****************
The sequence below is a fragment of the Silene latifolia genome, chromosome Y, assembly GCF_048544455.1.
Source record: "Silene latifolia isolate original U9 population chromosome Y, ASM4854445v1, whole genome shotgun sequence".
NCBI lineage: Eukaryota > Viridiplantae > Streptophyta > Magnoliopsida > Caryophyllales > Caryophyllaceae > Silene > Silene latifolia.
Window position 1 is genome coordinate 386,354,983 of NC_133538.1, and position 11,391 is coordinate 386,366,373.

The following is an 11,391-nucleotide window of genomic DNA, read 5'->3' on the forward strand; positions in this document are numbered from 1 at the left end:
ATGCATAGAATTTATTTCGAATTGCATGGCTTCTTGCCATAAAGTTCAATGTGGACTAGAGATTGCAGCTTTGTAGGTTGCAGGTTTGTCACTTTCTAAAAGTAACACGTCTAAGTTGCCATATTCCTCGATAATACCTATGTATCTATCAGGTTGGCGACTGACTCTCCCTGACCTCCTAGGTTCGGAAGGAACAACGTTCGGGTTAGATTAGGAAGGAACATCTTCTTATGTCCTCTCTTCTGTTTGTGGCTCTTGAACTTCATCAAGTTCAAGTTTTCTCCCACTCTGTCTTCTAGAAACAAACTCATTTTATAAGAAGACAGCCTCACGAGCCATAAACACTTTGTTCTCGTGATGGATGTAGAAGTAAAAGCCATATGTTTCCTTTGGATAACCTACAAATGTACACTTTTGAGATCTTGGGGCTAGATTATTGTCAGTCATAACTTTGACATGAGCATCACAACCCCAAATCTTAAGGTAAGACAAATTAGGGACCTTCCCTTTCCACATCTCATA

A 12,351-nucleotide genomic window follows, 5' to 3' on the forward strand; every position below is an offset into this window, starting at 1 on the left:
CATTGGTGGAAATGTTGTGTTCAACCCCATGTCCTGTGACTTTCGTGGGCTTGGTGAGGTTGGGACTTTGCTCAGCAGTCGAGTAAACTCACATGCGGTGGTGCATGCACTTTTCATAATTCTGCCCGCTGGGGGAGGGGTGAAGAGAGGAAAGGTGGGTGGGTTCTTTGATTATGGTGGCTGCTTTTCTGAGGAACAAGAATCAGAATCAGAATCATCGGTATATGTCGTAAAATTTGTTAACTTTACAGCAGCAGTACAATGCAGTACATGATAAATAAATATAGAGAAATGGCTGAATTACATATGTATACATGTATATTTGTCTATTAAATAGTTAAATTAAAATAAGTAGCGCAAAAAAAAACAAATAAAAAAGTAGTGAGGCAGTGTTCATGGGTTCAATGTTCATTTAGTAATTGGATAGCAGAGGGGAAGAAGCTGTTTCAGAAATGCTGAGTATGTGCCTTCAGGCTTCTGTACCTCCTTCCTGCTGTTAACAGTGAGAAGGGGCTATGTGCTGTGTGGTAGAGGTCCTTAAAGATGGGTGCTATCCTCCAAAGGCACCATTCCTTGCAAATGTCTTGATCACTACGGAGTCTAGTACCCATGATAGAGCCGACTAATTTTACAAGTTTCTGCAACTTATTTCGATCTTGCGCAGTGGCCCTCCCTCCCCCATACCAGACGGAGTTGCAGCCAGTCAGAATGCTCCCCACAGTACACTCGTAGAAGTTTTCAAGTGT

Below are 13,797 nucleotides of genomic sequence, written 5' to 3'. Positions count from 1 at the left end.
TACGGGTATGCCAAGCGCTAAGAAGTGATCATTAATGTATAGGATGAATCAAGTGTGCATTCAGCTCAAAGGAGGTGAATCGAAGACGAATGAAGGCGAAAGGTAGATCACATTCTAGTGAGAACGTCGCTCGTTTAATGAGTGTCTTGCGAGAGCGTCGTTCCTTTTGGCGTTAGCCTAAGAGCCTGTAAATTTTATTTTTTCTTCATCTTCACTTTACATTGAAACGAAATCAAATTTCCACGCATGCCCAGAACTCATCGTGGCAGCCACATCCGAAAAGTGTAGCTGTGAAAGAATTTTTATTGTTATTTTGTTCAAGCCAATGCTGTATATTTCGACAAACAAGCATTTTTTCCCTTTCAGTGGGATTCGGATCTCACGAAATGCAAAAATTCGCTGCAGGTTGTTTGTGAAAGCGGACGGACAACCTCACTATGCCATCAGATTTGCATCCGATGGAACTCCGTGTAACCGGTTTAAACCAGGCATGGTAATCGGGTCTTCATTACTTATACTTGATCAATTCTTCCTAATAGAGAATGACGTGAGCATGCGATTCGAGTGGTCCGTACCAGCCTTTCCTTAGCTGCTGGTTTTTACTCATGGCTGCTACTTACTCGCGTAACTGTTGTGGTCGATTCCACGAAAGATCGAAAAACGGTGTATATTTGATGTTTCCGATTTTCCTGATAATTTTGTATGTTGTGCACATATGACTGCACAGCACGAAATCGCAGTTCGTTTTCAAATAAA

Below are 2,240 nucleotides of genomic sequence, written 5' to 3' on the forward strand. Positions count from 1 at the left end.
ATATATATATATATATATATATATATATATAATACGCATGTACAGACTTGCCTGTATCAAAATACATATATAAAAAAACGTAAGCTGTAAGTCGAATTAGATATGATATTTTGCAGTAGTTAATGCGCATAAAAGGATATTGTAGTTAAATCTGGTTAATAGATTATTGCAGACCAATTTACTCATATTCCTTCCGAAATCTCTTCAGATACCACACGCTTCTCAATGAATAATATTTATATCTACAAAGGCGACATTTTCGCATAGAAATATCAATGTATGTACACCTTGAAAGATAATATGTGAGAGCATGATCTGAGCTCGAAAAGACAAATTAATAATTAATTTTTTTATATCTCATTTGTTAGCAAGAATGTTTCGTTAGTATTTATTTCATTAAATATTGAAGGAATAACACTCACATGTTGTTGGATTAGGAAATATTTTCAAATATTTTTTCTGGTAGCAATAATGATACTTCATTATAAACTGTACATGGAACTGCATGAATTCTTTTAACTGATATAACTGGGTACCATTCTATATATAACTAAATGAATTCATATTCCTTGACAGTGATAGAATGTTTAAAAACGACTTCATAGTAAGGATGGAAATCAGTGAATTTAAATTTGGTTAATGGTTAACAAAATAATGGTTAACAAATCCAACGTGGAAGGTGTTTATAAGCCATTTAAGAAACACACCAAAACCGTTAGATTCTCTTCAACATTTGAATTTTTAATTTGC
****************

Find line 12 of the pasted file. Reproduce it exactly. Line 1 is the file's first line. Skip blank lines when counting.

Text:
ATATATATATATATATATATATATATATATAATACGCATGTACAGACTTGCCTGTATCAAAATACATATATAAAAAAACGTAAGCTGTAAGTCGAATTAGATATGATATTTTGCAGTAGTTAATGCGCATAAAAGGATATTGTAGTTAAATCTGGTTAATAGATTATTGCAGACCAATTTACTCATATTCCTTCCGAAATCTCTTCAGATACCACACGCTTCTCAATGAATAATATTTATATCTACAAAGGCGACATTTTCGCATAGAAATATCAATGTATGTACACCTTGAAAGATAATATGTGAGAGCATGATCTGAGCTCGAAAAGACAAATTAATAATTAATTTTTTTATATCTCATTTGTTAGCAAGAATGTTTCGTTAGTATTTATTTCATTAAATATTGAAGGAATAACACTCACATGTTGTTGGATTAGGAAATATTTTCAAATATTTTTTCTGGTAGCAATAATGATACTTCATTATAAACTGTACATGGAACTGCATGAATTCTTTTAACTGATATAACTGGGTACCATTCTATATATAACTAAATGAATTCATATTCCTTGACAGTGATAGAATGTTTAAAAACGACTTCATAGTAAGGATGGAAATCAGTGAATTTAAATTTGGTTAATGGTTAACAAAATAATGGTTAACAAATCCAACGTGGAAGGTGTTTATAAGCCATTTAAGAAACACACCAAAACCGTTAGATTCTCTTCAACATTTGAATTTTTAATTTGC